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    ABSTRACT: Inequity in physician distribution poses a challenge to many health systems. In Japan, a new postgraduate training program for all new medical graduates was introduced in 2004, and researchers have argued that this program has increased inequalities in physician distribution. We examined the trends in the geographic distribution of pediatricians as well as all physicians from 1996 to 2010 to identify the impact of the launch of the new training program. The Gini coefficient was calculated using municipalities as the study unit within each prefecture to assess whether there were significant changes in the intra-prefectural distribution of all physicians and pediatricians before and after the launch of the new training program. The effect of the new program was quantified by estimating the difference in the slope in the time trend of the Gini coefficients before and after 2004 using a linear change-point regression design. We categorized 47 prefectures in Japan into two groups: 1) predominantly urban and 2) others by the definition from OECD to conduct stratified analyses by urban-rural status. The trends in physician distribution worsened after 2004 for all physicians (p value<.0001) and pediatricians (p value = 0.0057). For all physicians, the trends worsened after 2004 both in predominantly urban prefectures (p value = 0.0012) and others (p value<0.0001), whereas, for pediatricians, the distribution worsened in others (p value = 0.0343), but not in predominantly urban prefectures (p value = 0.0584). The intra-prefectural distribution of physicians worsened after the launch of the new training program, which may reflect the impact of the new postgraduate program. In pediatrics, changes in the Gini trend differed significantly before and after the launch of the new training program in others, but not in predominantly urban prefectures. Further observation is needed to explore how this difference in trends affects the health status of the child population.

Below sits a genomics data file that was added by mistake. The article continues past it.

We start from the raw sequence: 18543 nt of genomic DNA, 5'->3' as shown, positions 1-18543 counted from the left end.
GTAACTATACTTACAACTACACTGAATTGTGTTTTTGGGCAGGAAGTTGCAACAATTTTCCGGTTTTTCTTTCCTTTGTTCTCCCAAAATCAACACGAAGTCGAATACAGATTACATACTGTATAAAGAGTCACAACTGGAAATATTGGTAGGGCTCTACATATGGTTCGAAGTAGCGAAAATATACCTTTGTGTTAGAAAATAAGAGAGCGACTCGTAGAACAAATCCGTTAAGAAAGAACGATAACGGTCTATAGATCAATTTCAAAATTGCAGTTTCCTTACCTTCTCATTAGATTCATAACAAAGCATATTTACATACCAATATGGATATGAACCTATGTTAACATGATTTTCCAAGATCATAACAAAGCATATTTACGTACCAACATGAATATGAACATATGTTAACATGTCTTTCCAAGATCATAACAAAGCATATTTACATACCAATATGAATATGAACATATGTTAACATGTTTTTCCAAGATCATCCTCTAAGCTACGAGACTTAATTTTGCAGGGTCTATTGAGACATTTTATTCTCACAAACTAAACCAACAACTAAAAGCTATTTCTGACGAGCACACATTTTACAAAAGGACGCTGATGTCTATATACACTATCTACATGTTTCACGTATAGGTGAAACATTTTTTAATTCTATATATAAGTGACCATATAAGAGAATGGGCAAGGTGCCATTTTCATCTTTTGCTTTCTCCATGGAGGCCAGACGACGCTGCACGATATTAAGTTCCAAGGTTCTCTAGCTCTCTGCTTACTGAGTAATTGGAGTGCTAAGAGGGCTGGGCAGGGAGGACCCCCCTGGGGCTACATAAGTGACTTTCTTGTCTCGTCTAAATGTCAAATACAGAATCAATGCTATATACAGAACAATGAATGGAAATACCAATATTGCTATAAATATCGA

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    ABSTRACT: Studies have suggested that a rapid increase in physicians does not necessarily change an urban-rural inequity in their distribution. However, it is unknown whether an insufficient supply of physicians worsens an inequity. Spatial competition and attraction-repulsion hypotheses were applied to the geographic distribution of physicians during a time of insufficient physician supply in Japan. Trends of physician distribution as well as urban-rural physician flow were compared using Hiroshima Prefecture which had the lowest increase in physician-to-population ratios between 2002 and 2008 (2.7%), and Nagasaki Prefecture where the increase was one of the highest (12.0%) among the 47 Japanese prefectures. The Gini coefficient of physicians compared with population in Hiroshima increased by 4.1%. Movement toward inequity was greater in Hiroshima compared with Nagasaki where the increase was 2.5%. Approximately 245 physicians or 18.8% moved from rural to urban locations in Hiroshima compared with 143 (14.6%) for Nagasaki (p=0.01). In contrast, 228 (7.6%) urban physicians moved to rural areas in Hiroshima compared with 175 (11.6%) in Nagasaki (p<0.001). In a time of insufficient supply of physicians, a region with a smaller increase in physicians may experience worsening of the urban-rural distribution of physicians compared with a region where there is a more rapid increase in physicians. One strategy for achieving a more equitable distribution of physicians is to increase in the physician supply relative to demand in order to stimulate competition among urban physicians and maintain the power equilibrium between attraction-to and repulsion-from urban areas.